Climate Change and Earth’s Cryosphere

Even though most of us do not live in the polar regions or don’t even see icebergs or ice sheets very often, no matter where you live, the snow and ice of the Earth’s cryosphere has an impact on your climate. NASA released an amazing new view of Earth’s frozen regions today, using visual satellite data to show, among other things, how sea ice is disappearing and glaciers are shrinking. These changes in the cryosphere have had a major impact on global climate, as the cryosphere is interconnected with other parts of the Earth system. Scientists are currently studying just how much the frozen places on Earth affect global warming, and the best way to view the remote icy parts of our planet is from space. This video shows satellite data in action, with striking high definition visuals and charts.

September is the month when the sea ice in the Arctic reaches its minimum annual extent, and that data that can act as an important indicator of long-term changes in the planet’s vital ice cover.

7 Replies to “Climate Change and Earth’s Cryosphere”

  1. The image rendering is well done. We do have a problem here tearing down our planetary life support structure.


  2. Despite this, there are still creationist/conspiracy nutters who are in denial about global warming. It was the same in the run-up to Pearl Harbor: all the warning signs were ignored until the s*** finally hit the fan, and everybody got caught with their trousers down, rushing around in a mad panic.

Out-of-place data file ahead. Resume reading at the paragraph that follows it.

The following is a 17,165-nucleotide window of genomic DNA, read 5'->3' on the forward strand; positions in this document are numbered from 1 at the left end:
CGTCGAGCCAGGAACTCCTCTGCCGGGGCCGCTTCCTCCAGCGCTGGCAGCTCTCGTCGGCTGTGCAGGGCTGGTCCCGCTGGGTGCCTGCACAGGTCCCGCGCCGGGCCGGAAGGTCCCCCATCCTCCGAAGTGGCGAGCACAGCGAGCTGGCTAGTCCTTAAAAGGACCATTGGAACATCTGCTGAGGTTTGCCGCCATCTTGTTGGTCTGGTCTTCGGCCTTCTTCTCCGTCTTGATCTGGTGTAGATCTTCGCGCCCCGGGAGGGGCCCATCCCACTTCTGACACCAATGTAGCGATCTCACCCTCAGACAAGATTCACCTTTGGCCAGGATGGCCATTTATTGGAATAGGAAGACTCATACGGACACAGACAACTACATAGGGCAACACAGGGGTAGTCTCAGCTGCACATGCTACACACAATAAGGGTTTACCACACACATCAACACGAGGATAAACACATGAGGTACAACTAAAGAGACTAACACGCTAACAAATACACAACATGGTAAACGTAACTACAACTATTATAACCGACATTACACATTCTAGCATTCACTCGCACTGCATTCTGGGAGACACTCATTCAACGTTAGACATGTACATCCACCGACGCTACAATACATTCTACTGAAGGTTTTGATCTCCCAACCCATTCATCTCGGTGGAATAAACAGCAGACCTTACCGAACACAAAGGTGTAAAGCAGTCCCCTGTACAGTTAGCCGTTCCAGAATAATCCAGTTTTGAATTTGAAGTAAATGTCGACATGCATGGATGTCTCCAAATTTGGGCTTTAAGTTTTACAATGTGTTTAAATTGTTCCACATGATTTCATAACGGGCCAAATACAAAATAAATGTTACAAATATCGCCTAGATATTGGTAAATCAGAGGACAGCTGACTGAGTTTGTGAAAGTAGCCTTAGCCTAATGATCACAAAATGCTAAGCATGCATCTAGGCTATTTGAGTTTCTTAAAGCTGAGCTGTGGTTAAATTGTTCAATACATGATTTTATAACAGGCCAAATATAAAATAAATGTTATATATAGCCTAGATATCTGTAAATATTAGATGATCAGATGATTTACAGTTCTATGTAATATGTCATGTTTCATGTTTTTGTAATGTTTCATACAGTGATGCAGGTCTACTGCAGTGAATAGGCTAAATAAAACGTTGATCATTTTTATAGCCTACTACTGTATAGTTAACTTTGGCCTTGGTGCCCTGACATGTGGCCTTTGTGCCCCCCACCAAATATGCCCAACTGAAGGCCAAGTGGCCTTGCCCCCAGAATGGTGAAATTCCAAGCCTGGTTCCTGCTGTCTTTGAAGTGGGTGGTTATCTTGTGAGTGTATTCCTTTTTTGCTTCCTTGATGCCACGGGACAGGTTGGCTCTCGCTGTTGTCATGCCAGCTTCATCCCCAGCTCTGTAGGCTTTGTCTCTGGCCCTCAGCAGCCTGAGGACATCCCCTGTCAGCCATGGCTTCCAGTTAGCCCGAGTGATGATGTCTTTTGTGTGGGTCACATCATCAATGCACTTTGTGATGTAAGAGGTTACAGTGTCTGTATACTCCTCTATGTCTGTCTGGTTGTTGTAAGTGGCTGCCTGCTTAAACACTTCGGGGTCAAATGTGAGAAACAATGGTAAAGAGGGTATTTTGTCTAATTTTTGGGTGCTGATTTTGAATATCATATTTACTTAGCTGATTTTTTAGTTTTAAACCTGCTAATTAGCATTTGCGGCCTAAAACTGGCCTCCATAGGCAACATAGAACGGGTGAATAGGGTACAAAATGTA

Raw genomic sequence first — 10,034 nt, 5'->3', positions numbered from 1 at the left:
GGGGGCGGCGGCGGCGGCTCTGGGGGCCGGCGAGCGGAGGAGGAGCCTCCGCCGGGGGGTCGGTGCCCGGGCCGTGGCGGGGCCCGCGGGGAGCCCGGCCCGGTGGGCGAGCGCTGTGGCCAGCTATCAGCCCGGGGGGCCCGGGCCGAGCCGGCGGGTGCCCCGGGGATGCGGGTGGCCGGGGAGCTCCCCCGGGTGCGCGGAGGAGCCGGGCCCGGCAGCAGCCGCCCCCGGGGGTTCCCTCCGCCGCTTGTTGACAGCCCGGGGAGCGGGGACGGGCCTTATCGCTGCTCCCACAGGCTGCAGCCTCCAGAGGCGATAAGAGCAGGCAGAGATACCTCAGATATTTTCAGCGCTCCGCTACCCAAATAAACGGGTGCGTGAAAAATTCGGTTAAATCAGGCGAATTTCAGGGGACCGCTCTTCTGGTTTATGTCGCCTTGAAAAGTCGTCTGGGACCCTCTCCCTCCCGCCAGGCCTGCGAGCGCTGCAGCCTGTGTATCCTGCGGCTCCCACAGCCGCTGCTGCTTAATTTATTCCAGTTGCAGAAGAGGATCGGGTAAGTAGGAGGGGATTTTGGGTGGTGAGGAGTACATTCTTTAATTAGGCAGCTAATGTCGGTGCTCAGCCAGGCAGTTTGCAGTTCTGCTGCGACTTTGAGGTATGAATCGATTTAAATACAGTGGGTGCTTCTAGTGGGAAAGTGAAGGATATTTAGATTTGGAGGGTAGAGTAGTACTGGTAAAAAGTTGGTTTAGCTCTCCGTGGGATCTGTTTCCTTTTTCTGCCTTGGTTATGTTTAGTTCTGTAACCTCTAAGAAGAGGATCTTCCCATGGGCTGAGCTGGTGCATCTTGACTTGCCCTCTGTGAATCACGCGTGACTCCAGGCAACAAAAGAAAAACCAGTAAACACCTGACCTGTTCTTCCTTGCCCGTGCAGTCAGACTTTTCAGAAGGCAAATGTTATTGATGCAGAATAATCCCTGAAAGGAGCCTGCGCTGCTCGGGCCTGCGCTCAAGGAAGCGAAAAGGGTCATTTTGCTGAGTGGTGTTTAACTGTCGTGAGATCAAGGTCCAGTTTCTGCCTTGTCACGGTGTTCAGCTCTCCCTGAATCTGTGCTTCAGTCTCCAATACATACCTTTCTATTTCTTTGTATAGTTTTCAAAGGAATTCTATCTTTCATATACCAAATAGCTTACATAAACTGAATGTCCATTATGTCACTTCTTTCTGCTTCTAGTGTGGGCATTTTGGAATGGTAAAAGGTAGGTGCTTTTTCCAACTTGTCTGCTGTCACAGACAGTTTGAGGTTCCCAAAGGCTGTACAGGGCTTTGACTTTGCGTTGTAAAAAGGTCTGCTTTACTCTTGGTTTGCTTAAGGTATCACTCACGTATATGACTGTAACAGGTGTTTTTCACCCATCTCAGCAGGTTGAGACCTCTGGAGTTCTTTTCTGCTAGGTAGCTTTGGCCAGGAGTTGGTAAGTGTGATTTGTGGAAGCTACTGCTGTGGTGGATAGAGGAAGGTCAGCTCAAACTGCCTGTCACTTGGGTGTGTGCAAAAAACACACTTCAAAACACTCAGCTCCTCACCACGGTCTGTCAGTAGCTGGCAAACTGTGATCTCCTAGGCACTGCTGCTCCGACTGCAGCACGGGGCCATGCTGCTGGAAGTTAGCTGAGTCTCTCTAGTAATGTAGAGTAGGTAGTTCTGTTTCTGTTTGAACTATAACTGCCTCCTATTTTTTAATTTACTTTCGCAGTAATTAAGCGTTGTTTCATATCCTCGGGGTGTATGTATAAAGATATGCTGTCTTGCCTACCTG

3. Very well do I understand the temperature changes and water loss due to this, at least here in the Rocky Mountain region. Old glaciers are disappearing in Glacier National Park. Our local water table has receded. Nearby mountains that used to keep small glacial areas all year most of the time are now dry by the end of July. (Personal observation of all over a year span of 50+.)

  4. Excellent imagery, worked for me. Worse presentation, though.

    IMHO they should have put the glacier flow sequence in front, to explain to new viewers what they are looking for. Likewise, they explained sea currents with words instead of imagery. Changing media is good, but not when visualizing is easier.

    [And, since it is connected with AGW, a fact or two about the carbon currently locked up by permafrost and cold water (clathrates) would have complemented the water cycle. Oh, well.]

    there are still creationist/conspiracy nutters who are in denial about global warming.

    Worse, there are fundamentalists who embraces AGW because they deny the mechanism (goddidit, as goddid and goddoes EVERYTHING) and/or are “godplannedittoend(anydaynow)”-ers. In the Pearl Harbor analogy, those were the enemy collaborators/spies.

    (Btw, kudos for still keeping your priorities straight! :-D)

  5. I actually liked that there was no mention of causes or carbon.

    This way the video stands a piece of pure observation. Data and nothing else.

    It’s just one piece in the argument, but it’s an important and necessary one.

    Once we get people to admit the truth of the diminishing icecover we can move on to the fact that it is caused by warming which in turn is anthropogenic. Baby steps, baby steps.

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